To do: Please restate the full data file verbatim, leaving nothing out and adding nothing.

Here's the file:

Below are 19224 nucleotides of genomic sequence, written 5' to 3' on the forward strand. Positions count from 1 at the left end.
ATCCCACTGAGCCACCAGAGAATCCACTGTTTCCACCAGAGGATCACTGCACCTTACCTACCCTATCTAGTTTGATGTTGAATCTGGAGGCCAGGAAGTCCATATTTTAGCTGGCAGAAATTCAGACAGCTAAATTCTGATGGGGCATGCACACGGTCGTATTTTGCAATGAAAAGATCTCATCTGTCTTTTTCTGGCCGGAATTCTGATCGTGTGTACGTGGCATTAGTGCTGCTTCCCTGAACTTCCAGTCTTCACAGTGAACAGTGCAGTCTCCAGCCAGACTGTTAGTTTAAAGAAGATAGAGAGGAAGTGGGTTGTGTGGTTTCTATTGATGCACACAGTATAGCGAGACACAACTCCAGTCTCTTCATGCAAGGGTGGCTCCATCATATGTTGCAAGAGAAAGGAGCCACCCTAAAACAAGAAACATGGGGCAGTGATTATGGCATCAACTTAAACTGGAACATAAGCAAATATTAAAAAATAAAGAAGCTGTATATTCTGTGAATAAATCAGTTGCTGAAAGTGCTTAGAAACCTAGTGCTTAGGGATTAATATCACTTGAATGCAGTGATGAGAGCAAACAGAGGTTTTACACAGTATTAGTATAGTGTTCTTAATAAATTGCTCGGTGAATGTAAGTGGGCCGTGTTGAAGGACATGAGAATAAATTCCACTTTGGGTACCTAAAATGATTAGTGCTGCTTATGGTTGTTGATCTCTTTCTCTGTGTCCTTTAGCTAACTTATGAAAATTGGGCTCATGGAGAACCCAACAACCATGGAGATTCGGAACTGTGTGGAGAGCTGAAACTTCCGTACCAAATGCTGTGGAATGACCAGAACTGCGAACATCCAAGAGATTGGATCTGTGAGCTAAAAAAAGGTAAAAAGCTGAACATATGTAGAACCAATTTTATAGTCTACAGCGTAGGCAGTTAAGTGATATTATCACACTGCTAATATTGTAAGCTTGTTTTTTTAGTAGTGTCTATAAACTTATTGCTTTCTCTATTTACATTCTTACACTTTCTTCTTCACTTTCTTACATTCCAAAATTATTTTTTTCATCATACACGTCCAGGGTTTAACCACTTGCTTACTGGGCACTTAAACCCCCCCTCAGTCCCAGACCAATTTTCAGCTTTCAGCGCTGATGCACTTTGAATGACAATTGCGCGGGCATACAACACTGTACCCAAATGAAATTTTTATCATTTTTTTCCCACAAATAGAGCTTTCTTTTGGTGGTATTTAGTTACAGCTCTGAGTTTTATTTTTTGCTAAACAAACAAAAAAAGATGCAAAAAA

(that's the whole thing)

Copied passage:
Below are 19224 nucleotides of genomic sequence, written 5' to 3' on the forward strand. Positions count from 1 at the left end.
ATCCCACTGAGCCACCAGAGAATCCACTGTTTCCACCAGAGGATCACTGCACCTTACCTACCCTATCTAGTTTGATGTTGAATCTGGAGGCCAGGAAGTCCATATTTTAGCTGGCAGAAATTCAGACAGCTAAATTCTGATGGGGCATGCACACGGTCGTATTTTGCAATGAAAAGATCTCATCTGTCTTTTTCTGGCCGGAATTCTGATCGTGTGTACGTGGCATTAGTGCTGCTTCCCTGAACTTCCAGTCTTCACAGTGAACAGTGCAGTCTCCAGCCAGACTGTTAGTTTAAAGAAGATAGAGAGGAAGTGGGTTGTGTGGTTTCTATTGATGCACACAGTATAGCGAGACACAACTCCAGTCTCTTCATGCAAGGGTGGCTCCATCATATGTTGCAAGAGAAAGGAGCCACCCTAAAACAAGAAACATGGGGCAGTGATTATGGCATCAACTTAAACTGGAACATAAGCAAATATTAAAAAATAAAGAAGCTGTATATTCTGTGAATAAATCAGTTGCTGAAAGTGCTTAGAAACCTAGTGCTTAGGGATTAATATCACTTGAATGCAGTGATGAGAGCAAACAGAGGTTTTACACAGTATTAGTATAGTGTTCTTAATAAATTGCTCGGTGAATGTAAGTGGGCCGTGTTGAAGGACATGAGAATAAATTCCACTTTGGGTACCTAAAATGATTAGTGCTGCTTATGGTTGTTGATCTCTTTCTCTGTGTCCTTTAGCTAACTTATGAAAATTGGGCTCATGGAGAACCCAACAACCATGGAGATTCGGAACTGTGTGGAGAGCTGAAACTTCCGTACCAAATGCTGTGGAATGACCAGAACTGCGAACATCCAAGAGATTGGATCTGTGAGCTAAAAAAAGGTAAAAAGCTGAACATATGTAGAACCAATTTTATAGTCTACAGCGTAGGCAGTTAAGTGATATTATCACACTGCTAATATTGTAAGCTTGTTTTTTTAGTAGTGTCTATAAACTTATTGCTTTCTCTATTTACATTCTTACACTTTCTTCTTCACTTTCTTACATTCCAAAATTATTTTTTTCATCATACACGTCCAGGGTTTAACCACTTGCTTACTGGGCACTTAAACCCCCCCTCAGTCCCAGACCAATTTTCAGCTTTCAGCGCTGATGCACTTTGAATGACAATTGCGCGGGCATACAACACTGTACCCAAATGAAATTTTTATCATTTTTTTCCCACAAATAGAGCTTTCTTTTGGTGGTATTTAGTTACAGCTCTGAGTTTTATTTTTTGCTAAACAAACAAAAAAAGATGCAAAAAA